NATO Set to Ratify Pledge on Joint Defense in Case of Major Cyberattack
By David E. Sanger
BRUSSELS — When President Obama meets with other NATO leaders later this week, they are expected to ratify what seems, at first glance, a far-reaching change in the organization’s mission of collective defense: For the first time, a cyberattack on any of the 28 NATO nations could be declared an attack on all of them, much like a ground invasion or an airborne bombing.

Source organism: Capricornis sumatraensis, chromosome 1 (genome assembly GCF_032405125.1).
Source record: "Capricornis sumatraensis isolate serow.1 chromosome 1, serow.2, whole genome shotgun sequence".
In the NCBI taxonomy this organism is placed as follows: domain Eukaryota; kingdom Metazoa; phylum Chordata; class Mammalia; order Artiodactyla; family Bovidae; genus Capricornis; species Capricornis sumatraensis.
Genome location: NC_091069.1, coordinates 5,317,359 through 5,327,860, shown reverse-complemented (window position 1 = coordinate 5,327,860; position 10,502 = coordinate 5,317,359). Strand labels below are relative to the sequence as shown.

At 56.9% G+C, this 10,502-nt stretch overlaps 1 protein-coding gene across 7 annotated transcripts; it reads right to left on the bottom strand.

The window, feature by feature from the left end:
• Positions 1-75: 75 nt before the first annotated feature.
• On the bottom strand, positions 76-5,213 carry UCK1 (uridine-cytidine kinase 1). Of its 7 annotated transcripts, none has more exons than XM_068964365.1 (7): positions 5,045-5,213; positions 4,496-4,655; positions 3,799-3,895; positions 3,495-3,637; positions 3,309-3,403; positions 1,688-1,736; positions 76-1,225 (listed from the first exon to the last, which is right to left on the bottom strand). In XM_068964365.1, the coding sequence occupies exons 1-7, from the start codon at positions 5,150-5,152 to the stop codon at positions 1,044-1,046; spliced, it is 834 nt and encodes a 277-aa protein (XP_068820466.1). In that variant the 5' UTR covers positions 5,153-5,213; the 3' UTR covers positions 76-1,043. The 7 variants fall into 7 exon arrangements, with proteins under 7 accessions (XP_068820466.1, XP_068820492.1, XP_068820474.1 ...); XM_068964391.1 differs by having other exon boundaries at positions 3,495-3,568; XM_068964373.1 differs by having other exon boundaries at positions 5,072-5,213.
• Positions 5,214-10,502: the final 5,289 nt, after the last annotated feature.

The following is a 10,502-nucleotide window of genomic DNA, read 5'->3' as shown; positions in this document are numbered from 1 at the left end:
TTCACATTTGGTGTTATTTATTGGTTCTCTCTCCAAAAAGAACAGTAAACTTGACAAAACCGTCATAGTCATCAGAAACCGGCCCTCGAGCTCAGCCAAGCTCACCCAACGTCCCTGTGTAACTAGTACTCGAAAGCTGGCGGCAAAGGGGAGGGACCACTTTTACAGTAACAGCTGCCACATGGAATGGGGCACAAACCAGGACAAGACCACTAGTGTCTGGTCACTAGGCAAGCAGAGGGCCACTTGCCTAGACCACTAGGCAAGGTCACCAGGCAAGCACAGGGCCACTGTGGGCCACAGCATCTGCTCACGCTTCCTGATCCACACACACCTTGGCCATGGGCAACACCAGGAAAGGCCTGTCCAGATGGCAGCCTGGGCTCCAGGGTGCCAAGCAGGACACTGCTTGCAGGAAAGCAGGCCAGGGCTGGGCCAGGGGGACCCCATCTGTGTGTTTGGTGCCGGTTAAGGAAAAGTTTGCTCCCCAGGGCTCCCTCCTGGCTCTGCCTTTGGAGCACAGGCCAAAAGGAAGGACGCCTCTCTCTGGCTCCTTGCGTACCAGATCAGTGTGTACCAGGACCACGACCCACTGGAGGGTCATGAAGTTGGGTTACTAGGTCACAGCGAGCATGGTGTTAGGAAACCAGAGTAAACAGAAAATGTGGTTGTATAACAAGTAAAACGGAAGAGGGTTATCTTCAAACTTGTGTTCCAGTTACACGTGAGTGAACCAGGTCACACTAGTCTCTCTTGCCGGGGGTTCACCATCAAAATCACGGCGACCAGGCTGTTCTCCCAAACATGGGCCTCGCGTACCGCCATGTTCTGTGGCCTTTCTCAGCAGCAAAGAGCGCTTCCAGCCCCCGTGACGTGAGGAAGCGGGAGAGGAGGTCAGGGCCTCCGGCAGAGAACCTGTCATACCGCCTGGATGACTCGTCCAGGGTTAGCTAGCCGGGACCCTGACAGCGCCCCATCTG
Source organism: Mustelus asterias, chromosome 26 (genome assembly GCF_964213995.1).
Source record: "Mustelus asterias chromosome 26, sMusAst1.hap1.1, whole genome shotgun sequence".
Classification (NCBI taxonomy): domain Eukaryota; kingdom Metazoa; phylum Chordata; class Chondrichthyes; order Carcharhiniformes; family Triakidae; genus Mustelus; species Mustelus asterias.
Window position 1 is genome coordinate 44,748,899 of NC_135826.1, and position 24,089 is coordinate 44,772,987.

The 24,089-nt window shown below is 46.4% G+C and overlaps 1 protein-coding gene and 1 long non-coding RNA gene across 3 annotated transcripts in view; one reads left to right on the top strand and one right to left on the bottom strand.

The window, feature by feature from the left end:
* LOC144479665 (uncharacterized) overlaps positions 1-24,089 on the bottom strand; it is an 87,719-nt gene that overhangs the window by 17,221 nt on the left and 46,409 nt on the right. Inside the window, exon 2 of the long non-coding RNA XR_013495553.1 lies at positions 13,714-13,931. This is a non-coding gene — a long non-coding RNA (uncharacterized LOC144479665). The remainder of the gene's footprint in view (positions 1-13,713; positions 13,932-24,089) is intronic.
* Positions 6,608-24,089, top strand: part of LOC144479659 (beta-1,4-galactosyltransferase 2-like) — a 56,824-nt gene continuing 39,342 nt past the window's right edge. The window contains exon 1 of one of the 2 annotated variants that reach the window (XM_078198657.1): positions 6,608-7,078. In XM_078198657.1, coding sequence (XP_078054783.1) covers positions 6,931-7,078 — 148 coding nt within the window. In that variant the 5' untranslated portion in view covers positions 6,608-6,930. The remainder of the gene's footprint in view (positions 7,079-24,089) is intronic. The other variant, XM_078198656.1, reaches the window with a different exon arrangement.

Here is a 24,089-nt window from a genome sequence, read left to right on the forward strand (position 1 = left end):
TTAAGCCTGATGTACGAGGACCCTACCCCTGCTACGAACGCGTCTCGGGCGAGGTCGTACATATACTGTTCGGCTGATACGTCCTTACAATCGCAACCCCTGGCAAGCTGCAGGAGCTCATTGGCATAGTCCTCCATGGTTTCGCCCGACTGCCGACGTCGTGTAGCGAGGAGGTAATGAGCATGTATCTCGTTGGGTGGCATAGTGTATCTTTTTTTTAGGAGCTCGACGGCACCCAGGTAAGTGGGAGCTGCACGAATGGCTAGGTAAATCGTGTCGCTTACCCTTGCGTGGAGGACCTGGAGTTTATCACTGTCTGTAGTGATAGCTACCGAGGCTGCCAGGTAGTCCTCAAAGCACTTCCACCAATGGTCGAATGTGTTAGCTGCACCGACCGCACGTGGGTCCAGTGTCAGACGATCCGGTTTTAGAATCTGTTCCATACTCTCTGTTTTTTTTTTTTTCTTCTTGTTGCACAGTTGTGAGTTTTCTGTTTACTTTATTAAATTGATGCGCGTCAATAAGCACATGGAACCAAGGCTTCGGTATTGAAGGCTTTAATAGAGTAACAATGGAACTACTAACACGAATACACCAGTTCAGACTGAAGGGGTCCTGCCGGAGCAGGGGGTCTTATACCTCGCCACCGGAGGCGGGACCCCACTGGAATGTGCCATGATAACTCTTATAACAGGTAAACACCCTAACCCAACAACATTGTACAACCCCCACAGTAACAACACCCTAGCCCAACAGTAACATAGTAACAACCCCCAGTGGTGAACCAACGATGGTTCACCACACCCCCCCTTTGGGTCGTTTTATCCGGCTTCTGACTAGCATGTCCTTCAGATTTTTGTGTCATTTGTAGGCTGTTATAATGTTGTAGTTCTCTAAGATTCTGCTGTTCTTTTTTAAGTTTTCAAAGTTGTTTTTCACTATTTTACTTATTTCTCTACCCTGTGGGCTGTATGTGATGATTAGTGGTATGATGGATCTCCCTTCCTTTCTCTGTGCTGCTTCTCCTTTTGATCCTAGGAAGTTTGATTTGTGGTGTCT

The most obvious target of the new policy is Russia, which was believed behind computer attacks that disrupted financial and telecommunications systems in Estonia in 2007 and Georgia in 2008, and is believed to have used them in the early days of the Ukraine crisis as well.
Copyright: New York Times, 2014.
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